Making the holiday season meaningful and bright for your family when a loved one has dementia might feel a little daunting. The disease can create many challenges that can make a change in schedule more difficult. The key to planning for a happy holiday is to focus on what your loved one can do rather than on the losses created by dementia.
Creating Meaningful Holidays for Adults with Dementia
From holiday decorations to family celebrations, planning is the key to enjoying a successful season when a loved one has Alzheimer’s. Here are a few tips to help you plan this year.
Download The Beginner’s Guide to Recognizing Early Signs of Dementia
Holiday Decorations and Alzheimer’s
Start by taking a good look at your holiday décor. Is there anything that might present a risk to a senior with memory impairment?
- Fall Risk: Moving furniture around, running extension cords to and from holiday décor, and generally changing your home environment can put a senior with dementia at risk for a fall. Try to minimize the disruptions and keep the rooms the senior typically uses most often the same.
- Avoid Disorienting Lights: Try to avoid using holiday decorations that have flashing, twinkling, or blinking lights. These can be disorienting and confusing for someone with Alzheimer’s disease. Instead, use lights that remain steadily lit.
- Artificial Candle Flames: Candles are a part of many faith-based holiday celebrations. But an open flame can be dangerous for someone whose judgment is impaired by Alzheimer’s. Stick with battery-operated candles that have an artificial flame. If you do opt for real candles, keep matches and lighters locked away.
Celebrating the Season Together
When it comes to planning family gatherings, here are a few things to keep in mind:
- Consider the Time: Schedule holiday celebrations for the time of day your loved one generally feels their best. For some adults with Alzheimer’s, the early evening hours can be tough. Those who suffer from “sundowning” might be at their worst during what is traditionally considered the cocktail hour. It might be better to plan a brunch or lunch instead.
- Involve the Senior: In years past, your senior loved one likely played a key role in hosting holiday gatherings. So try to involve them in any way you can this year. Some tasks a senior with dementia might be able to help with are washing vegetables, setting the table, mixing up cookie dough, and filling candy dishes.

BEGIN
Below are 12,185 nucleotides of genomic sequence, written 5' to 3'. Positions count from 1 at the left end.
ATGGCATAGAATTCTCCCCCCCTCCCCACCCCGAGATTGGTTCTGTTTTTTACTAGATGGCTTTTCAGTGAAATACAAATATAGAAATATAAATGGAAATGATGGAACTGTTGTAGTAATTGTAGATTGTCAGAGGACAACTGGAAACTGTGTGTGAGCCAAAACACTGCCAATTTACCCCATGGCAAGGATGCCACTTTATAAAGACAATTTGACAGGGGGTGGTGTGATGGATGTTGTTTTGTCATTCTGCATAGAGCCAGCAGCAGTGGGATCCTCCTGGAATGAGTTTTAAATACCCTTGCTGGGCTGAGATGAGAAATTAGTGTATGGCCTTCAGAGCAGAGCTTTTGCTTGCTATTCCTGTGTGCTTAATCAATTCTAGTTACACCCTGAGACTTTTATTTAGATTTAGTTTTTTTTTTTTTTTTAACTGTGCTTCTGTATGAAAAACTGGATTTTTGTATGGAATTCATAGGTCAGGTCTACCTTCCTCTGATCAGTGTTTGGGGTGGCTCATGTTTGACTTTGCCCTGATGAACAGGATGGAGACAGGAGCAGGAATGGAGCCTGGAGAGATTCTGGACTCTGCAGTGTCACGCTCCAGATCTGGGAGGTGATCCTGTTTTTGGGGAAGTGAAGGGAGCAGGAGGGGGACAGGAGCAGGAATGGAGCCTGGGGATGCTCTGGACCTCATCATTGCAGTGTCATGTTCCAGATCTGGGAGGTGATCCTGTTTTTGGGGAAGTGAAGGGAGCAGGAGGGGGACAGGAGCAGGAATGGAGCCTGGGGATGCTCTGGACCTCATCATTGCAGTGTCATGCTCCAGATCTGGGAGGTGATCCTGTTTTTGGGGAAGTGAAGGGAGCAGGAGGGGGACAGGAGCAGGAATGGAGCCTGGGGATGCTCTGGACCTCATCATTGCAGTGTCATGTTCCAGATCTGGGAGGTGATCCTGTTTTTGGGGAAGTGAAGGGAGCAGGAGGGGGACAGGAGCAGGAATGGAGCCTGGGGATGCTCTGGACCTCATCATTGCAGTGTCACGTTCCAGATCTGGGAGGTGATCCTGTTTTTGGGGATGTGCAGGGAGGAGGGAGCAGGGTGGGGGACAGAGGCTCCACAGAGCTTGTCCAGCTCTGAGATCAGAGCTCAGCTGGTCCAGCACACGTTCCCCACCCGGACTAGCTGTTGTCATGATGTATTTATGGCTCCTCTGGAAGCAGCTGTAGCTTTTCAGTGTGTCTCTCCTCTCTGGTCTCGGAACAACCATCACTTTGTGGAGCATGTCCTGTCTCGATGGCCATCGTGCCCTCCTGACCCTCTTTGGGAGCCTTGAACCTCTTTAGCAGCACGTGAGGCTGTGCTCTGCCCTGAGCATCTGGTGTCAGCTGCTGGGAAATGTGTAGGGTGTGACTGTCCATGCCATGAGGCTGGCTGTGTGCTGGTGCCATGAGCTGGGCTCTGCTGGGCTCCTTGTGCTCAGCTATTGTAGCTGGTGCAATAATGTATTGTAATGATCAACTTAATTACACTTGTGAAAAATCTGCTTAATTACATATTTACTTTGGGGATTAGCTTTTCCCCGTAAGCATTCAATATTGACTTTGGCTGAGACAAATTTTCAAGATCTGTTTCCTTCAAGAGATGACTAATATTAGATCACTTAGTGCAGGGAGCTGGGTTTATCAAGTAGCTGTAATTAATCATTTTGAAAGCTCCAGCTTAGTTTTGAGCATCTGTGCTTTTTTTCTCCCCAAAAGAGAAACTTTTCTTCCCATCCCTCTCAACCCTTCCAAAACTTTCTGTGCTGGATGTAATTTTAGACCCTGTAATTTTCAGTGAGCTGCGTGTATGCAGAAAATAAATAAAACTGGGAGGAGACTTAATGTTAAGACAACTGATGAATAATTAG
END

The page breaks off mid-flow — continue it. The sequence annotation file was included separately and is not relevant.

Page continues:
- Quiet Time: Noisy, busy gatherings can trigger anxiety and agitation for someone with dementia. Have their bedroom or another quiet space prepared for them to retreat to if the party gets to be too much. Play soft music and have some of their favorite magazines or craft projects ready for them to engage in.
Holiday Gifts for an Adult with Dementia
If you are looking for gift ideas for a loved one with dementia, we have a few suggestions:
- Sensory Stimulation: Scented lotion made with organic ingredients makes a great gift. Scents that can be especially soothing include lavender, sage, rosemary, and peppermint.
- Practical Gifts: While they might not seem very exciting, practical holiday gifts should also be considered. A jogging suit that is easy to pull on and off, CDs with nature sounds, comfortable pajamas, and a pair of slippers with non-skid soles are all good gifts for an adult with dementia.
- For the Birds: Bird houses, feeders, and food also make great holiday gifts. Studies show that bird watching has a calming effect on people with Alzheimer’s disease and similar forms of dementia.
Recognizing the Early Signs of Dementia
Do you suspect a senior you love might be in the early stages of dementia? Sometimes the symptoms of the disease can mimic other illnesses, like an infection or a thyroid problem. Our Guide to Recognizing the Early Signs of Dementia might be helpful in telling the difference.
The guide can help you understand more about dementia, learn to identify the symptoms, and review care options you might want to consider if your family member needs help. Download it today and share it with others who are involved in your senior loved one’s care.